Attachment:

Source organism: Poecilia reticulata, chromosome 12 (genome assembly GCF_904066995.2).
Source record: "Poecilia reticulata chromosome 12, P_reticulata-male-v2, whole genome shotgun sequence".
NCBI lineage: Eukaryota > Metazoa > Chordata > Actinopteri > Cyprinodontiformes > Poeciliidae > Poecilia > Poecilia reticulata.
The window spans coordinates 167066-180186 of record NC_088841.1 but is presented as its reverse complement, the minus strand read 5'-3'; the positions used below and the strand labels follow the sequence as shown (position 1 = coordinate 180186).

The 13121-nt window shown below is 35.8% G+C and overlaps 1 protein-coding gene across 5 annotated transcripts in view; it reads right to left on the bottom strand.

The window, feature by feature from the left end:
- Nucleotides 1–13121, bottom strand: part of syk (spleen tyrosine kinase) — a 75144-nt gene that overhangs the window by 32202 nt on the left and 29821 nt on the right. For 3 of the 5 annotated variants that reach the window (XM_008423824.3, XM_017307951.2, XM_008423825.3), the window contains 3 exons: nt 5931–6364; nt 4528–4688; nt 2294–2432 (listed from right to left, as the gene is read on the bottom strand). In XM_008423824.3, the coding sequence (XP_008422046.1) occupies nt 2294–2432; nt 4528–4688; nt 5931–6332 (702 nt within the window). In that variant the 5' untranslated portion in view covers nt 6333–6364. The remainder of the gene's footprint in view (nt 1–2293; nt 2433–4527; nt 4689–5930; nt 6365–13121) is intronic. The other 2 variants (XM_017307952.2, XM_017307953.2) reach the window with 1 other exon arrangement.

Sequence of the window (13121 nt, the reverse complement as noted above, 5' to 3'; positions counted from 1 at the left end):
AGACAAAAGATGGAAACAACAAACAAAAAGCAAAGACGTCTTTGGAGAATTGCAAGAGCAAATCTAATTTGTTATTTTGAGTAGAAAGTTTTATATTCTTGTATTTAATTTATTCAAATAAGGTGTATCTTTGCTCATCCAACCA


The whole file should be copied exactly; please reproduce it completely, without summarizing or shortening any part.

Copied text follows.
Source organism: Poecilia reticulata, chromosome 12 (genome assembly GCF_904066995.2).
Source record: "Poecilia reticulata chromosome 12, P_reticulata-male-v2, whole genome shotgun sequence".
NCBI lineage: Eukaryota > Metazoa > Chordata > Actinopteri > Cyprinodontiformes > Poeciliidae > Poecilia > Poecilia reticulata.
The window spans coordinates 167066-180186 of record NC_088841.1 but is presented as its reverse complement, the minus strand read 5'-3'; the positions used below and the strand labels follow the sequence as shown (position 1 = coordinate 180186).

The 13121-nt window shown below is 35.8% G+C and overlaps 1 protein-coding gene across 5 annotated transcripts in view; it reads right to left on the bottom strand.

The window, feature by feature from the left end:
- Nucleotides 1–13121, bottom strand: part of syk (spleen tyrosine kinase) — a 75144-nt gene that overhangs the window by 32202 nt on the left and 29821 nt on the right. For 3 of the 5 annotated variants that reach the window (XM_008423824.3, XM_017307951.2, XM_008423825.3), the window contains 3 exons: nt 5931–6364; nt 4528–4688; nt 2294–2432 (listed from right to left, as the gene is read on the bottom strand). In XM_008423824.3, the coding sequence (XP_008422046.1) occupies nt 2294–2432; nt 4528–4688; nt 5931–6332 (702 nt within the window). In that variant the 5' untranslated portion in view covers nt 6333–6364. The remainder of the gene's footprint in view (nt 1–2293; nt 2433–4527; nt 4689–5930; nt 6365–13121) is intronic. The other 2 variants (XM_017307952.2, XM_017307953.2) reach the window with 1 other exon arrangement.

Sequence of the window (13121 nt, the reverse complement as noted above, 5' to 3'; positions counted from 1 at the left end):
AGACAAAAGATGGAAACAACAAACAAAAAGCAAAGACGTCTTTGGAGAATTGCAAGAGCAAATCTAATTTGTTATTTTGAGTAGAAAGTTTTATATTCTTGTATTTAATTTATTCAAATAAGGTGTATCTTTGCTCATCCAACCA